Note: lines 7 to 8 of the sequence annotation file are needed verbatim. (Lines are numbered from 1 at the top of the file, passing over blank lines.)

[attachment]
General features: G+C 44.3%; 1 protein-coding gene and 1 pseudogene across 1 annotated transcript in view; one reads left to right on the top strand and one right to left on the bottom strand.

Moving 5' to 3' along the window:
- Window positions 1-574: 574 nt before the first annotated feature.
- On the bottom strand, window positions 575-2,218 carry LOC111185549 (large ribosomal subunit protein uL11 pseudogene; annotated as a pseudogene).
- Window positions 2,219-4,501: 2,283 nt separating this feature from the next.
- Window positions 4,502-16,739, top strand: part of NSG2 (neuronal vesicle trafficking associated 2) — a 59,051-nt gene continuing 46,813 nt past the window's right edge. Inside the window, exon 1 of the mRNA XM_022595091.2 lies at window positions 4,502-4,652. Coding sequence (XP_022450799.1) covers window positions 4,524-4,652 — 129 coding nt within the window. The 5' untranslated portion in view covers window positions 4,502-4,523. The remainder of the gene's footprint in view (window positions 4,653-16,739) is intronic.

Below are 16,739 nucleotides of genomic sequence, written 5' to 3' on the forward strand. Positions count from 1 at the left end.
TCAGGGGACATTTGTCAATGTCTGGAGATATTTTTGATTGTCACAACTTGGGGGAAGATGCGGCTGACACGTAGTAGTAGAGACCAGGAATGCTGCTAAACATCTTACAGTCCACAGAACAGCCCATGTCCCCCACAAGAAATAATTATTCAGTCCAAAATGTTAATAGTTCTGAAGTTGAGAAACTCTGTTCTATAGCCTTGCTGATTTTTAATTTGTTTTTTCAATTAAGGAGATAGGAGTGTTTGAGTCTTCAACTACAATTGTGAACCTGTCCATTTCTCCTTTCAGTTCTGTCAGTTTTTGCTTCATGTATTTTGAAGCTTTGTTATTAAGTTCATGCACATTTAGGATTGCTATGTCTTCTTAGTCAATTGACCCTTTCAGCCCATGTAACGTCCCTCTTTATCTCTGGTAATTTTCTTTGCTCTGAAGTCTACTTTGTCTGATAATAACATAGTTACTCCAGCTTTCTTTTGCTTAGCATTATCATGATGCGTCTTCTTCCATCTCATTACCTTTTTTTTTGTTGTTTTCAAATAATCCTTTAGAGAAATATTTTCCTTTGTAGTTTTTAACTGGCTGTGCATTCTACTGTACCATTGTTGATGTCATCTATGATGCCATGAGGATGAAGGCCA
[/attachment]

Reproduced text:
Below are 16,739 nucleotides of genomic sequence, written 5' to 3' on the forward strand. Positions count from 1 at the left end.
TCAGGGGACATTTGTCAATGTCTGGAGATATTTTTGATTGTCACAACTTGGGGGAAGATGCGGCTGACACGTAGTAGTAGAGACCAGGAATGCTGCTAAACATCTTACAGTCCACAGAACAGCCCATGTCCCCCACAAGAAATAATTATTCAGTCCAAAATGTTAATAGTTCTGAAGTTGAGAAACTCTGTTCTATAGCCTTGCTGATTTTTAATTTGTTTTTTCAATTAAGGAGATAGGAGTGTTTGAGTCTTCAACTACAATTGTGAACCTGTCCATTTCTCCTTTCAGTTCTGTCAGTTTTTGCTTCATGTATTTTGAAGCTTTGTTATTAAGTTCATGCACATTTAGGATTGCTATGTCTTCTTAGTCAATTGACCCTTTCAGCCCATGTAACGTCCCTCTTTATCTCTGGTAATTTTCTTTGCTCTGAAGTCTACTTTGTCTGATAATAACATAGTTACTCCAGCTTTCTTTTGCTTAGCATTATCATGATGCGTCTTCTTCCATCTCATTACCTTTTTTTTTGTTGTTTTCAAATAATCCTTTAGAGAAATATTTTCCTTTGTAGTTTTTAACTGGCTGTGCATTCTACTGTACCATTGTTGATGTCATCTATGATGCCATGAGGATGAAGGCCA